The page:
Most Common Medical School Interview Questions:

Every medical school interview will vary in format and content. The questions below are representative of those asked during a traditional interview. Traditional interviews are one-on-one, typically with a physician advisor. We’ll get more on how to answer some of the most common of these a little later.

Looking for how to nail your multiple mini interview (MMI)? Consult this guide for more on MMI interviews.

Here are some of the most common questions asked during a traditional med school interview:

Education Questions

  • How have your previous jobs, volunteer, or extracurricular activities prepared you for a medical education and career in medicine?
  • Can you share more about your undergraduate research experience? How have those  helped prepare you for a career in medicine?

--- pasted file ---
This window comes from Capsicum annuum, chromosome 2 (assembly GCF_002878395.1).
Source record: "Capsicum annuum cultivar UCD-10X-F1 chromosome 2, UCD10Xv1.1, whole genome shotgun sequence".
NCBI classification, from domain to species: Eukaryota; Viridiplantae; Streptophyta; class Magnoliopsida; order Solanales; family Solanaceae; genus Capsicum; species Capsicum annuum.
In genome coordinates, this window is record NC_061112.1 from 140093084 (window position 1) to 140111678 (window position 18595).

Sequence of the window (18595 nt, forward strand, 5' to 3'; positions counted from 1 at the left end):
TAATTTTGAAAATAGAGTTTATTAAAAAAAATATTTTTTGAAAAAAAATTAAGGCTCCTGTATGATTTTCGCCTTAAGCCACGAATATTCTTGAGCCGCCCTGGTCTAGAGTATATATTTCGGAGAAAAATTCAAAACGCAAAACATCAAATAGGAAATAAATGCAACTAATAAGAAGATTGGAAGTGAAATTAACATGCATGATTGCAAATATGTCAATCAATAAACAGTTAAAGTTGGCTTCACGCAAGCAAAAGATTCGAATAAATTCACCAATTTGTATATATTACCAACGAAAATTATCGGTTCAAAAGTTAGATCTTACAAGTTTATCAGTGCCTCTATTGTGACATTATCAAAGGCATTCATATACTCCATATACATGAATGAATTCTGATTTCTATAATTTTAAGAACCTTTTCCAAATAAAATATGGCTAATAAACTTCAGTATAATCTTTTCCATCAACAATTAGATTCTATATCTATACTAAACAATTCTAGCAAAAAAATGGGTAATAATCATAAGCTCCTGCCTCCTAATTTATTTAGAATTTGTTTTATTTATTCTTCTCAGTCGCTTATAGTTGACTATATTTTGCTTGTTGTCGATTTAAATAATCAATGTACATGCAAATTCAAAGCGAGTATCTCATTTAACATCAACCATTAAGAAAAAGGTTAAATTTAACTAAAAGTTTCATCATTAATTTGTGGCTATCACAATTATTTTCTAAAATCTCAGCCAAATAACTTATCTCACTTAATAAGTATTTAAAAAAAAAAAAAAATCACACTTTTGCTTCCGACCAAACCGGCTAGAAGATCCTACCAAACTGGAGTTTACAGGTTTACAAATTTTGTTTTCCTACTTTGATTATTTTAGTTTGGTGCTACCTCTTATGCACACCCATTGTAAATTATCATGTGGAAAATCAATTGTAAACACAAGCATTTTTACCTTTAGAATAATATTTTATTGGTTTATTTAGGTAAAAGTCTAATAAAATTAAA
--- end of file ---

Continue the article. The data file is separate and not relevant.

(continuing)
• Why did you choose your undergraduate major?

Medicine and Medical Profession Questions

  • What do you think are the most important qualities for a doctor to have?
  • How do you plan to balance your personal and professional life as a doctor?
  • Where do you see your career in a few years? Are you interested in academic medicine or more community-based work? What would you miss about the other?

Personality, Character, and Motivation Questions

  • Why do you want to be a doctor?
  • What are your strengths and weaknesses?
  • What do you look for in a physician for yourself?
  • Tell us about any travel and/or experience with other cultures you have.
  • How do you handle stressful situations?
  • Why did you choose medicine and not another field where you could help others?
  • What does success look like to you?
  • What do you do for fun?
  • Tell us about your experience working with sick individuals and what you’ve learned from it.
  • What would you do if you couldn’t be a doctor?